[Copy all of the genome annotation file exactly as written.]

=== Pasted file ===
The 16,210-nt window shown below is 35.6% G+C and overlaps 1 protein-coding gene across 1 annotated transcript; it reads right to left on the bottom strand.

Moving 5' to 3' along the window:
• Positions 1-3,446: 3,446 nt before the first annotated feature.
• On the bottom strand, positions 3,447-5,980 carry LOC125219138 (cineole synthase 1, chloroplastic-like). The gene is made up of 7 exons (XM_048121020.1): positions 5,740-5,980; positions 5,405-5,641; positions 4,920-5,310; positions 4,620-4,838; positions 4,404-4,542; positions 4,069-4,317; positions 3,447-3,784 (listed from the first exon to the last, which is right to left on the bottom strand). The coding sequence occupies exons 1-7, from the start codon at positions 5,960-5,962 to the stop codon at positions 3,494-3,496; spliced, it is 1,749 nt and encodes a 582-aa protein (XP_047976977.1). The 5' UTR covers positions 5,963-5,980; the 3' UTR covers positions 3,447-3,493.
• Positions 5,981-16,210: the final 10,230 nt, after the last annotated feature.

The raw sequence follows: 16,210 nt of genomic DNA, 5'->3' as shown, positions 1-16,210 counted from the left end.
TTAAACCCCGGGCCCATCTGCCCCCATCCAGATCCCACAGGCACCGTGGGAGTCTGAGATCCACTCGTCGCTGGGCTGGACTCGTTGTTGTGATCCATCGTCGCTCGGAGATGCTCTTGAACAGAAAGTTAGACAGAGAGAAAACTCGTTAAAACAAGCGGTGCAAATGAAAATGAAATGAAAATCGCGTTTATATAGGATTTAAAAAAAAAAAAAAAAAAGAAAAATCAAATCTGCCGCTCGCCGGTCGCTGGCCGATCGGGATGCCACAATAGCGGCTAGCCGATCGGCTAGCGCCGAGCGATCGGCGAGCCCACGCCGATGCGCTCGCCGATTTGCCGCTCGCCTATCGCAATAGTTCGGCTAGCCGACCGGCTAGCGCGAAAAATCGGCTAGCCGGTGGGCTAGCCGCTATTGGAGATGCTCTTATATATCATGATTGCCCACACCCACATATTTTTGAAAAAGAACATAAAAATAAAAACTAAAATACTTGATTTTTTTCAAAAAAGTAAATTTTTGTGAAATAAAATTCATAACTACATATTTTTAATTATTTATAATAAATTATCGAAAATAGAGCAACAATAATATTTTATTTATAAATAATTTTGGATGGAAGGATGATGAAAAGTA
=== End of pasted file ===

The 16,210-nt window shown below is 35.6% G+C and overlaps 1 protein-coding gene across 1 annotated transcript; it reads right to left on the bottom strand.

Moving 5' to 3' along the window:
• Positions 1-3,446: 3,446 nt before the first annotated feature.
• On the bottom strand, positions 3,447-5,980 carry LOC125219138 (cineole synthase 1, chloroplastic-like). The gene is made up of 7 exons (XM_048121020.1): positions 5,740-5,980; positions 5,405-5,641; positions 4,920-5,310; positions 4,620-4,838; positions 4,404-4,542; positions 4,069-4,317; positions 3,447-3,784 (listed from the first exon to the last, which is right to left on the bottom strand). The coding sequence occupies exons 1-7, from the start codon at positions 5,960-5,962 to the stop codon at positions 3,494-3,496; spliced, it is 1,749 nt and encodes a 582-aa protein (XP_047976977.1). The 5' UTR covers positions 5,963-5,980; the 3' UTR covers positions 3,447-3,493.
• Positions 5,981-16,210: the final 10,230 nt, after the last annotated feature.

The raw sequence follows: 16,210 nt of genomic DNA, 5'->3' as shown, positions 1-16,210 counted from the left end.
TTAAACCCCGGGCCCATCTGCCCCCATCCAGATCCCACAGGCACCGTGGGAGTCTGAGATCCACTCGTCGCTGGGCTGGACTCGTTGTTGTGATCCATCGTCGCTCGGAGATGCTCTTGAACAGAAAGTTAGACAGAGAGAAAACTCGTTAAAACAAGCGGTGCAAATGAAAATGAAATGAAAATCGCGTTTATATAGGATTTAAAAAAAAAAAAAAAAAAGAAAAATCAAATCTGCCGCTCGCCGGTCGCTGGCCGATCGGGATGCCACAATAGCGGCTAGCCGATCGGCTAGCGCCGAGCGATCGGCGAGCCCACGCCGATGCGCTCGCCGATTTGCCGCTCGCCTATCGCAATAGTTCGGCTAGCCGACCGGCTAGCGCGAAAAATCGGCTAGCCGGTGGGCTAGCCGCTATTGGAGATGCTCTTATATATCATGATTGCCCACACCCACATATTTTTGAAAAAGAACATAAAAATAAAAACTAAAATACTTGATTTTTTTCAAAAAAGTAAATTTTTGTGAAATAAAATTCATAACTACATATTTTTAATTATTTATAATAAATTATCGAAAATAGAGCAACAATAATATTTTATTTATAAATAATTTTGGATGGAAGGATGATGAAAAGTA